Fortunes have been minted and those who could afford real estate quickly became rich beyond the dreams of avarice.

Billionaires built their fortunes atop concrete, steel and glass and Chinese families eager for a better life saw real estate as a one-way road to riches.

But hundreds of millions of Chinese homeowners may be in for a rude shock when they find out that the asset class they had bet the farm on, doesn’t always go up.

Typically, real estate ought to be a useful hedge against a rapidly devaluing currency, except that right now, China has far too much of it.

Decades of overbuilding have given rise to China’s infamous “ghost cities” and excess spending on infrastructure means that China is plagued with cities, airports and ports that are heavily under utilized, not to mention apartments buildings that remain empty.

China’s younger generation, who haven’t been able to get a leg-up on the property ladder, because of sky-high prices, won’t necessarily be eager to spend their rapidly devaluing yuan on mortgages even if Beijing can continue to maintain a loose monetary policy and low interest rates.

Bearing in mind that the Chinese have yet to experience the bursting of a real estate bubble, if and when it happens (because trees do not grow to the sky), the possible flight to other assets could involve cryptocurrencies in some way as well.

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Patrick Tan

Crypto Expert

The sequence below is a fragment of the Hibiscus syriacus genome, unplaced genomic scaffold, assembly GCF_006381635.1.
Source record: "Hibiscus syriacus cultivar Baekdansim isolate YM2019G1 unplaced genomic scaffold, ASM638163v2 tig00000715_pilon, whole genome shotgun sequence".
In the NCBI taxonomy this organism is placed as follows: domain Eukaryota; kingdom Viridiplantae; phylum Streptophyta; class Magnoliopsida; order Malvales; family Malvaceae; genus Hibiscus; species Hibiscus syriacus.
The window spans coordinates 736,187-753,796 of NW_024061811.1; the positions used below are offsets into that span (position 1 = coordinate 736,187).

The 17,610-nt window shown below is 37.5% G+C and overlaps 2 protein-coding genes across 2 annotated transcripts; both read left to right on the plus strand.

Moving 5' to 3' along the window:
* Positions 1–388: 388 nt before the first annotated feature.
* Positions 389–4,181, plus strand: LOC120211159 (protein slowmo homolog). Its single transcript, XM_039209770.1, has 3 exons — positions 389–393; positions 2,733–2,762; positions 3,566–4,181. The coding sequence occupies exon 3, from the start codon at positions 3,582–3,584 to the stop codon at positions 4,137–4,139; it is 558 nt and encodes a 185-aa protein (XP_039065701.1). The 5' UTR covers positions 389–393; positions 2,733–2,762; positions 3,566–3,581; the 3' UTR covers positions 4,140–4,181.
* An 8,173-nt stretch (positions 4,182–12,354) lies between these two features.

Patrick is an innovative entrepreneur and a lawyer passionate about cryptocurrencies and the business world. He is the CEO of Novum Global Technologies, a cryptocurrency quantitative trading firm. He understands the business concerns of founders and business people helping them to utilise the legal framework to structure their companies to take advantage of emerging technologies such as the blockchain in order to reach greater heights. His passion for travel, marketing and brand building has led him across careers and continents. He read law at the National University of Singapore and graduated with Honors in the Upper Division and joined one of Singapore’s top law firms, Allen & Gledhill where he was called to the Singapore Bar as an Advocate & Solicitor in 2005. He created Purer Skin, a skincare and inner beauty company which melds the traditional wisdom of ancient Asian ingredients such as Bird's Nest with modern technology. In 2010, his partner and himself successfully raised $589,000 from the National Research Foundation of Singapore under the Prime Minister’s Office. He has played a key role in the growth of Purer Skin from 11 retail points in Singapore to over 755 retail points in Singapore and 2 overseas in less than a year. He taught himself graphic design, coding, website design and video editing to create the Purer Skin brand and finished his training at a leading Digital Media Company.